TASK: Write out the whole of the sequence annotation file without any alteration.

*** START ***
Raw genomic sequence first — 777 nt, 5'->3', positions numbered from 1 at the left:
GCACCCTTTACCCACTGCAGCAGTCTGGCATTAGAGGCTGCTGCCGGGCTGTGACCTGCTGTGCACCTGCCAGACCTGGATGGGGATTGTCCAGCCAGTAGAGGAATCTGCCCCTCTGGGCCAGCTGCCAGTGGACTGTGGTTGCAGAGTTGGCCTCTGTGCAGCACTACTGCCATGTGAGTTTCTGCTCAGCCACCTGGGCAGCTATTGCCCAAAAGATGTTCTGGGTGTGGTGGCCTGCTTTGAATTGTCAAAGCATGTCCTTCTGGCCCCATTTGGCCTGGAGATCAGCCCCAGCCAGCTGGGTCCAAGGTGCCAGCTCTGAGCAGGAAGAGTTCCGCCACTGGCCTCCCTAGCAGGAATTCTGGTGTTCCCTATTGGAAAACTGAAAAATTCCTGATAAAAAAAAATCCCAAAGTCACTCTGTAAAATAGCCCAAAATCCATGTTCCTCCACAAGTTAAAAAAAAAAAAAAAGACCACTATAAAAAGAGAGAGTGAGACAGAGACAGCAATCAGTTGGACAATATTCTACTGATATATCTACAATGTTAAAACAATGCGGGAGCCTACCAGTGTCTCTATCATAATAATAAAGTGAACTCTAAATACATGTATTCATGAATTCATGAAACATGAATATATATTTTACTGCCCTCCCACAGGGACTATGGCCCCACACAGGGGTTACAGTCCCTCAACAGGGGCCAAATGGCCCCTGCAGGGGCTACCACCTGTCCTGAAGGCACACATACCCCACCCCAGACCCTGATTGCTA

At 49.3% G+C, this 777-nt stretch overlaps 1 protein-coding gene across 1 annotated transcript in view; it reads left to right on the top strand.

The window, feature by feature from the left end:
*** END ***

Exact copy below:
Raw genomic sequence first — 777 nt, 5'->3', positions numbered from 1 at the left:
GCACCCTTTACCCACTGCAGCAGTCTGGCATTAGAGGCTGCTGCCGGGCTGTGACCTGCTGTGCACCTGCCAGACCTGGATGGGGATTGTCCAGCCAGTAGAGGAATCTGCCCCTCTGGGCCAGCTGCCAGTGGACTGTGGTTGCAGAGTTGGCCTCTGTGCAGCACTACTGCCATGTGAGTTTCTGCTCAGCCACCTGGGCAGCTATTGCCCAAAAGATGTTCTGGGTGTGGTGGCCTGCTTTGAATTGTCAAAGCATGTCCTTCTGGCCCCATTTGGCCTGGAGATCAGCCCCAGCCAGCTGGGTCCAAGGTGCCAGCTCTGAGCAGGAAGAGTTCCGCCACTGGCCTCCCTAGCAGGAATTCTGGTGTTCCCTATTGGAAAACTGAAAAATTCCTGATAAAAAAAAATCCCAAAGTCACTCTGTAAAATAGCCCAAAATCCATGTTCCTCCACAAGTTAAAAAAAAAAAAAAAGACCACTATAAAAAGAGAGAGTGAGACAGAGACAGCAATCAGTTGGACAATATTCTACTGATATATCTACAATGTTAAAACAATGCGGGAGCCTACCAGTGTCTCTATCATAATAATAAAGTGAACTCTAAATACATGTATTCATGAATTCATGAAACATGAATATATATTTTACTGCCCTCCCACAGGGACTATGGCCCCACACAGGGGTTACAGTCCCTCAACAGGGGCCAAATGGCCCCTGCAGGGGCTACCACCTGTCCTGAAGGCACACATACCCCACCCCAGACCCTGATTGCTA

At 49.3% G+C, this 777-nt stretch overlaps 1 protein-coding gene across 1 annotated transcript in view; it reads left to right on the top strand.

The window, feature by feature from the left end: